Purpose of the Study: While theories of job turnover generally assume a strong correlation between job satisfaction, intention, and retention, such models may be limited in explaining turnover of low-wage health care workers. Low-wage workers likely have a lower ability to act on their employment intentions or plans due to a lack of resources that serve to cushion higher wage workers. In this study, we examine the relationship between job satisfaction, intention, and retention of nursing assistants in nursing homes and the role that "contingency factors" play in employment intentions and retention. We conceptualize "contingency factors" as resource-related constraints (e.g., being a single mother) that likely influence employment trajectories of individuals but can be independent of job satisfaction or intent. Design and Methods: We use survey data from 315 nursing assistants in 18 nursing homes in a U.S. southern state to model employment intentions and retention. Results: We find that job satisfaction and other perceived job characteristics (e.g., workload and perceived quality of care) are significant predictors of an individual's intent to stay in their job, the occupation of nursing assistant, and the field of long-term care. However, we find that job satisfaction and employment intentions are not significant predictors of retention. Instead, "contingency factors" such as being a primary breadwinner and individual characteristics (e.g., tenure and past health care experience) appear to be stronger factors in the retention of nursing assistants. Implications: Our findings have implications for understanding turnover among low-wage health care workers and the use of proxies such as employment intentions in measuring turnover.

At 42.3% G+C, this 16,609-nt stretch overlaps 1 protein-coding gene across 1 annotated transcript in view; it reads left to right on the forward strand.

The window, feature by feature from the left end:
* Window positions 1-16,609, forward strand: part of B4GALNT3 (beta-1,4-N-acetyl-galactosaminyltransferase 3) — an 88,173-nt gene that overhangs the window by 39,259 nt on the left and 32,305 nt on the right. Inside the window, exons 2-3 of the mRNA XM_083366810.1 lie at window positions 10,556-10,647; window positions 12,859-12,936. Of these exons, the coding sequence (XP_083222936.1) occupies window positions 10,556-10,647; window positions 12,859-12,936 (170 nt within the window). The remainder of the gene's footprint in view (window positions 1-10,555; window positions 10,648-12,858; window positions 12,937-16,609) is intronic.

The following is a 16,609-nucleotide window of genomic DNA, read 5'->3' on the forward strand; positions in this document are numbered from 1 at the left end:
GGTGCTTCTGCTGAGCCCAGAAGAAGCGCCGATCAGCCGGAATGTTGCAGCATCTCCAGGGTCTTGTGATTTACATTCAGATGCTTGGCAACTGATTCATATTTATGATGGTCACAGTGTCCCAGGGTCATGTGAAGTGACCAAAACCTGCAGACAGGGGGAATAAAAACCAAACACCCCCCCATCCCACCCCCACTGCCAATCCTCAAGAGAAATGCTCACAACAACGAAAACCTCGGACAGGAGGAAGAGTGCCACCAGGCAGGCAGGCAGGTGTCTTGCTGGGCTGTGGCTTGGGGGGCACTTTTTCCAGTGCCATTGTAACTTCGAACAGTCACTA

Bibliographical noteFunding Information:
This project was originally funded by Robert Wood Johnson Foundation and Atlantic Philanthropies as part of the Better Jobs Better Care initiative. Dr. Dill’s efforts were supported by funding from the Agency for Healthcare Research and Quality (T32HS00032-23) and the National Institute on Aging (T32AG000272-06A2).
- Caregiving -formal
- Long-term care
- Workforce issues